One deranged thing about Addis is a crosswalk.  In the West, crosswalks symbolize the movement of feet and the respect of self-transportation.  Engines halt.  Machines rest.  Bipedals progress.  Yet in Addis, like most otherworldly metropolises, the foot passenger is at the bottom of the food chain while spewing beasts of metal, steel and oil surge to the top lost behind the obscurity of their blindfolds.  Cross streets with care.  Look both ways, then look again in both directions before stepping into the streets.  Remember: Don’t hold your breath, and at the slightest breach of traffic (and with keen judgment in self-care) shuffle swiftly.  Cars won’t stop and buses won’t forgo their passenger’s eye; in fact, drivers will accelerate at the sight of your vulnerability.  It’s all or nothing when crossing a busy street, especially in darkness when impaired judgment is tenfold like a deer in headlights.

So be a wise mammal, one with a head on its shoulders and a big warm-blooded heart.  Breathe in the African air, even when passing those green rivers that emit the scent of raw feces stirring in an eternal batch of brown foam.  And don’t mind the random dismembered goat heads lying in the ditches and the rocky dirt roads torn asunder by torrential rains.  Remember to smile, be brave, and realize we’re all one people.  When in Ethiopia, give praise to the culture’s independence, which arises from a history that bubbles with creation and sustenance.  Sweetness is aplenty in Addis Ababa, a city whose English translation means “New Flower”.  She is a beautiful one indeed.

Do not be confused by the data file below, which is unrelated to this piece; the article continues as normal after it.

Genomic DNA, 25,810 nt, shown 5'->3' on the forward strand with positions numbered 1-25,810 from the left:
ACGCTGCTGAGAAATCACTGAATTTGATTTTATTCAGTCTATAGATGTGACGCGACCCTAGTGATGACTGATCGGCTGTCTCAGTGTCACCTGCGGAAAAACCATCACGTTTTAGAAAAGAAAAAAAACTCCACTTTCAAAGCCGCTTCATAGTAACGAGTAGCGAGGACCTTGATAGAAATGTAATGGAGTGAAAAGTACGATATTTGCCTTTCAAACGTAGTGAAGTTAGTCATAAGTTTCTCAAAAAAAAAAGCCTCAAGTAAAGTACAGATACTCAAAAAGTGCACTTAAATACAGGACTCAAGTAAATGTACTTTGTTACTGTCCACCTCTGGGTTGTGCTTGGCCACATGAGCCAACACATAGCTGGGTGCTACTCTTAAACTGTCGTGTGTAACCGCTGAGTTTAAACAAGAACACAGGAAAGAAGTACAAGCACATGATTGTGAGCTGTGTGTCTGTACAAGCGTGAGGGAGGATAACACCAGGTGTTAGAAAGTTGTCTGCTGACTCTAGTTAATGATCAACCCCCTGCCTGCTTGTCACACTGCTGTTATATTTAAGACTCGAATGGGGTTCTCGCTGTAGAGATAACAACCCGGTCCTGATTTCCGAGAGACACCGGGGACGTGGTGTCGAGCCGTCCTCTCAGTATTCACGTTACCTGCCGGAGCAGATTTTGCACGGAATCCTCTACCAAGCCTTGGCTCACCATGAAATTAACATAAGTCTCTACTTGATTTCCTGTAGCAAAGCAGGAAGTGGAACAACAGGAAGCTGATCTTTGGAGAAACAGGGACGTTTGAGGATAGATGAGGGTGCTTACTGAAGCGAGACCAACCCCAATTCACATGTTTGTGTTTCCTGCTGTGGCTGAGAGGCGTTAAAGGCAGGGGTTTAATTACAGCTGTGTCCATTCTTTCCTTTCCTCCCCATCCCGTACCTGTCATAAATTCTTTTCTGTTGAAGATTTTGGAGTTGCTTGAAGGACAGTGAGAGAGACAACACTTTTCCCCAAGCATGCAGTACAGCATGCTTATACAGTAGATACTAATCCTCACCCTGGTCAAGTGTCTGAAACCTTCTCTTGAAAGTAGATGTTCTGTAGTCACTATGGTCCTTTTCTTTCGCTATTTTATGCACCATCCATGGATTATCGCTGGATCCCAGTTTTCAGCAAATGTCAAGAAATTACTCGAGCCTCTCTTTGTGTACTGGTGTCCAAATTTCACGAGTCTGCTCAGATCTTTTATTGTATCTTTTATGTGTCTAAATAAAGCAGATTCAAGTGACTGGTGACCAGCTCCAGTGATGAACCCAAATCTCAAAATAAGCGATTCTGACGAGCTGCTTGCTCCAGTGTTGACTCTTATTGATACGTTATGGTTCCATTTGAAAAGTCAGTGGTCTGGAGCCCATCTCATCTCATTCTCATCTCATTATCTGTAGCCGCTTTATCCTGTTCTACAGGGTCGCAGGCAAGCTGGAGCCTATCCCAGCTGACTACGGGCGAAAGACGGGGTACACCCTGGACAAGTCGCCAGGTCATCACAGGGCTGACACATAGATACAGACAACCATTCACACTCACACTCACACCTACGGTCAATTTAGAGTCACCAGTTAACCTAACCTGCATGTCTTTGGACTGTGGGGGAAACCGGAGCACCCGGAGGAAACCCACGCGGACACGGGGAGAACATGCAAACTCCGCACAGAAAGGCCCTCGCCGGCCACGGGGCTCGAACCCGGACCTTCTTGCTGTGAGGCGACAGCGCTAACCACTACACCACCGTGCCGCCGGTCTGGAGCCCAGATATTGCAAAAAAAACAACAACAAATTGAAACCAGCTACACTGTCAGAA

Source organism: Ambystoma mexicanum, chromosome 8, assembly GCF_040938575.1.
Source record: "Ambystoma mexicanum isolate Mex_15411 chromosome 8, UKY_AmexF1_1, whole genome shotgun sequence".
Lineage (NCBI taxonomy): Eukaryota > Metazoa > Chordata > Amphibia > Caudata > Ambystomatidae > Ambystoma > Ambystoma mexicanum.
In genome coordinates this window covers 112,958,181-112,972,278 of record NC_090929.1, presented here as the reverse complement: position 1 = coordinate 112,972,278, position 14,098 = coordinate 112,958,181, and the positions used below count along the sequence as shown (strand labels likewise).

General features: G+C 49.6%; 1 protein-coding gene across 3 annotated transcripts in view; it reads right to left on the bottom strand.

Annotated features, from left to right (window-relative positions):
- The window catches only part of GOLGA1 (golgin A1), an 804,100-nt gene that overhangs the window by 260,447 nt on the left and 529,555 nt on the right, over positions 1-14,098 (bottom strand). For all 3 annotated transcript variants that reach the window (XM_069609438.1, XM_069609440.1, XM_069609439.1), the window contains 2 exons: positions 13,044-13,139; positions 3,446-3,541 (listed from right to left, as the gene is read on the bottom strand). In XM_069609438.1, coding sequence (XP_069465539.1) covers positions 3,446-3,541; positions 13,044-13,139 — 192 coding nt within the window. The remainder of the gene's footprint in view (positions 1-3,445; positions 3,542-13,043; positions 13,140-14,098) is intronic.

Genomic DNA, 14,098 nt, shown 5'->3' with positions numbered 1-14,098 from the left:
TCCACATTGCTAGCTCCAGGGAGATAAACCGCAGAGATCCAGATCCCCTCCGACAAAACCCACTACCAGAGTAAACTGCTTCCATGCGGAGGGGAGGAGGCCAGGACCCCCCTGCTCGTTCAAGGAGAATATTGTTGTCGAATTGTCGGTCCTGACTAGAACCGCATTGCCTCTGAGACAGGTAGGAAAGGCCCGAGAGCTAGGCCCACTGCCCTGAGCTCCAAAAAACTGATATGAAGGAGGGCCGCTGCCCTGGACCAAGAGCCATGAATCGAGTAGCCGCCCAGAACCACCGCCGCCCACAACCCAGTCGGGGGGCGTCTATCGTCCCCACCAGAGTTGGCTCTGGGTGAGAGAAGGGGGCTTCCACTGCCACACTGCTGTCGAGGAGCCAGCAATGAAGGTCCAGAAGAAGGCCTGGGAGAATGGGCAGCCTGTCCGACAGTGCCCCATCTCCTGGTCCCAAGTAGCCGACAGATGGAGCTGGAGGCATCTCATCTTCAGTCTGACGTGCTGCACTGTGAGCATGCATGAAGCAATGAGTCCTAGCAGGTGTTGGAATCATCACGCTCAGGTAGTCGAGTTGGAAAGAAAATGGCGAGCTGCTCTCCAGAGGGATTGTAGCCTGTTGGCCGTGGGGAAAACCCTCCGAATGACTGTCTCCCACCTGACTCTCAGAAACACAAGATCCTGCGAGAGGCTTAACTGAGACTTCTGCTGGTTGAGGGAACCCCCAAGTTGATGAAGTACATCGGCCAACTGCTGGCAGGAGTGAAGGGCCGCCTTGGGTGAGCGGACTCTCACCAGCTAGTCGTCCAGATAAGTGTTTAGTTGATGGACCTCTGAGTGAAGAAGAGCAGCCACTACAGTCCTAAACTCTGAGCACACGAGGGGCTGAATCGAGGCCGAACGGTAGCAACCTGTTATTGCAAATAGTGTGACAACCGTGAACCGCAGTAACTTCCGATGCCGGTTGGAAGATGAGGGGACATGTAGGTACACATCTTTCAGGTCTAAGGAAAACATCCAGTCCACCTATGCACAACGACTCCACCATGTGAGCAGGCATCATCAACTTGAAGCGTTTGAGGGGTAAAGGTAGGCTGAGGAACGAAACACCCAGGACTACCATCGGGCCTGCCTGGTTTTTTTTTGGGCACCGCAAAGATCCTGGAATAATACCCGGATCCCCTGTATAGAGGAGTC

Comments

  1. Cameron, would you be willing to contribute some travel writing content to my new website embark365.com? I will put a link to your blog on there.

    Cheers,

    Chris Puder

  2. We read every word and are enjoying the details of your travels. The best to both of you. Keep the posts coming. Hi Lily…

    Darrell and Gail and Kelsey

  3. Robin Simons says:

    Cam, I loved reading this. It’s like being there all over again. And I love the photos — it’s weird for me to see Addis in SUN! When I was there it was cold and rainy the whole time. It looks so different in sunlight. It’s very cool to remember my own trip and now see it differently thru your eyes. Keep it coming!
    Robin

Trackbacks

  1. […] This post was mentioned on Twitter by Ghost Writer, Cameron Karsten. Cameron Karsten said: Addis Ababa, Ethiopia: aka Africa https://cameronkarsten.wordpress.com/2010/01/17/waking-in-addis-ababa/ […]